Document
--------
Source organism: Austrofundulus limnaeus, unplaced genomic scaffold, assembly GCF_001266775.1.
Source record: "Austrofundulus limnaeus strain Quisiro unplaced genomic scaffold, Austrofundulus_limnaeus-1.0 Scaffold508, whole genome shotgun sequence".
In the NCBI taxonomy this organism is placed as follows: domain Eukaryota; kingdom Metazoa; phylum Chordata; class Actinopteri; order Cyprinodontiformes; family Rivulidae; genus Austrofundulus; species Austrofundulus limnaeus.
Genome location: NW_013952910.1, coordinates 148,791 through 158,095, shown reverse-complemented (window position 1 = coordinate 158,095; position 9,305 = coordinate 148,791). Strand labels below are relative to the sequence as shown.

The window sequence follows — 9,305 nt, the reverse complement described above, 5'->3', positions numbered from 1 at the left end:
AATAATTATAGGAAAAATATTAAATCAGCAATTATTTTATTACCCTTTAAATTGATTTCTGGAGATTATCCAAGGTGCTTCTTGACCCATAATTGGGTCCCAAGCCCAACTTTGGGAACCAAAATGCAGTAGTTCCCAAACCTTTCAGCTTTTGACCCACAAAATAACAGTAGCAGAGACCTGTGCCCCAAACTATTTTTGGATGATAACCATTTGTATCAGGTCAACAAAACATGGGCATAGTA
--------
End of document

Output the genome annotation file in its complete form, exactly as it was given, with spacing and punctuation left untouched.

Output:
Source organism: Austrofundulus limnaeus, unplaced genomic scaffold, assembly GCF_001266775.1.
Source record: "Austrofundulus limnaeus strain Quisiro unplaced genomic scaffold, Austrofundulus_limnaeus-1.0 Scaffold508, whole genome shotgun sequence".
In the NCBI taxonomy this organism is placed as follows: domain Eukaryota; kingdom Metazoa; phylum Chordata; class Actinopteri; order Cyprinodontiformes; family Rivulidae; genus Austrofundulus; species Austrofundulus limnaeus.
Genome location: NW_013952910.1, coordinates 148,791 through 158,095, shown reverse-complemented (window position 1 = coordinate 158,095; position 9,305 = coordinate 148,791). Strand labels below are relative to the sequence as shown.

The window sequence follows — 9,305 nt, the reverse complement described above, 5'->3', positions numbered from 1 at the left end:
AATAATTATAGGAAAAATATTAAATCAGCAATTATTTTATTACCCTTTAAATTGATTTCTGGAGATTATCCAAGGTGCTTCTTGACCCATAATTGGGTCCCAAGCCCAACTTTGGGAACCAAAATGCAGTAGTTCCCAAACCTTTCAGCTTTTGACCCACAAAATAACAGTAGCAGAGACCTGTGCCCCAAACTATTTTTGGATGATAACCATTTGTATCAGGTCAACAAAACATGGGCATAGTA